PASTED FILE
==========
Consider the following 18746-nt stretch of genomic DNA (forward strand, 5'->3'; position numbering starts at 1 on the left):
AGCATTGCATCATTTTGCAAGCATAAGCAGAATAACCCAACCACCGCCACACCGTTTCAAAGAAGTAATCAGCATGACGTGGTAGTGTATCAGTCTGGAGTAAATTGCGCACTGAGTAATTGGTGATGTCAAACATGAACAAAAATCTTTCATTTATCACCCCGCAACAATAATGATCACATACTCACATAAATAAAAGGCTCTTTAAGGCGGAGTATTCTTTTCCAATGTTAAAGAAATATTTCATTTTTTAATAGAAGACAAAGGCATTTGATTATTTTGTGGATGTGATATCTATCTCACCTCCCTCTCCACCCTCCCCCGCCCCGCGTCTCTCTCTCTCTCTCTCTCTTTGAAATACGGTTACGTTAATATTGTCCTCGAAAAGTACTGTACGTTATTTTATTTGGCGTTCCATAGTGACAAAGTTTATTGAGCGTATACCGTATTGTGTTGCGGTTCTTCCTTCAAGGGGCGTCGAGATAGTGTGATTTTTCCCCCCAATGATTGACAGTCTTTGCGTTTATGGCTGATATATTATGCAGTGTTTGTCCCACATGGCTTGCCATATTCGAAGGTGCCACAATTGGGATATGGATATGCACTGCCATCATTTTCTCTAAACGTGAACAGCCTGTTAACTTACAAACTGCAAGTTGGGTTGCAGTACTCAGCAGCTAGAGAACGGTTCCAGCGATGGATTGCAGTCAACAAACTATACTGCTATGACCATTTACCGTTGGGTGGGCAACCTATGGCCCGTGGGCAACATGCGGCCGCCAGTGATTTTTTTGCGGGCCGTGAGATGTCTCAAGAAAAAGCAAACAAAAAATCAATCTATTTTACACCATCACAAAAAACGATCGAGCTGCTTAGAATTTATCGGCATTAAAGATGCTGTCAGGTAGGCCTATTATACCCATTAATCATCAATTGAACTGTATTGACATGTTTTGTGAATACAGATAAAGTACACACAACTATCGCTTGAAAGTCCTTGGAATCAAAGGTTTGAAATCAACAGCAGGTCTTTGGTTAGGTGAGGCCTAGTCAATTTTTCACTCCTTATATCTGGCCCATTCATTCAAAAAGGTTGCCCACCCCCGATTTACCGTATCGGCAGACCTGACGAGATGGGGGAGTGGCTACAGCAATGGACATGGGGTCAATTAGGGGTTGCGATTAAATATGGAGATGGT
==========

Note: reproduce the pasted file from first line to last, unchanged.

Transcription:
Consider the following 18746-nt stretch of genomic DNA (forward strand, 5'->3'; position numbering starts at 1 on the left):
AGCATTGCATCATTTTGCAAGCATAAGCAGAATAACCCAACCACCGCCACACCGTTTCAAAGAAGTAATCAGCATGACGTGGTAGTGTATCAGTCTGGAGTAAATTGCGCACTGAGTAATTGGTGATGTCAAACATGAACAAAAATCTTTCATTTATCACCCCGCAACAATAATGATCACATACTCACATAAATAAAAGGCTCTTTAAGGCGGAGTATTCTTTTCCAATGTTAAAGAAATATTTCATTTTTTAATAGAAGACAAAGGCATTTGATTATTTTGTGGATGTGATATCTATCTCACCTCCCTCTCCACCCTCCCCCGCCCCGCGTCTCTCTCTCTCTCTCTCTCTTTGAAATACGGTTACGTTAATATTGTCCTCGAAAAGTACTGTACGTTATTTTATTTGGCGTTCCATAGTGACAAAGTTTATTGAGCGTATACCGTATTGTGTTGCGGTTCTTCCTTCAAGGGGCGTCGAGATAGTGTGATTTTTCCCCCCAATGATTGACAGTCTTTGCGTTTATGGCTGATATATTATGCAGTGTTTGTCCCACATGGCTTGCCATATTCGAAGGTGCCACAATTGGGATATGGATATGCACTGCCATCATTTTCTCTAAACGTGAACAGCCTGTTAACTTACAAACTGCAAGTTGGGTTGCAGTACTCAGCAGCTAGAGAACGGTTCCAGCGATGGATTGCAGTCAACAAACTATACTGCTATGACCATTTACCGTTGGGTGGGCAACCTATGGCCCGTGGGCAACATGCGGCCGCCAGTGATTTTTTTGCGGGCCGTGAGATGTCTCAAGAAAAAGCAAACAAAAAATCAATCTATTTTACACCATCACAAAAAACGATCGAGCTGCTTAGAATTTATCGGCATTAAAGATGCTGTCAGGTAGGCCTATTATACCCATTAATCATCAATTGAACTGTATTGACATGTTTTGTGAATACAGATAAAGTACACACAACTATCGCTTGAAAGTCCTTGGAATCAAAGGTTTGAAATCAACAGCAGGTCTTTGGTTAGGTGAGGCCTAGTCAATTTTTCACTCCTTATATCTGGCCCATTCATTCAAAAAGGTTGCCCACCCCCGATTTACCGTATCGGCAGACCTGACGAGATGGGGGAGTGGCTACAGCAATGGACATGGGGTCAATTAGGGGTTGCGATTAAATATGGAGATGGT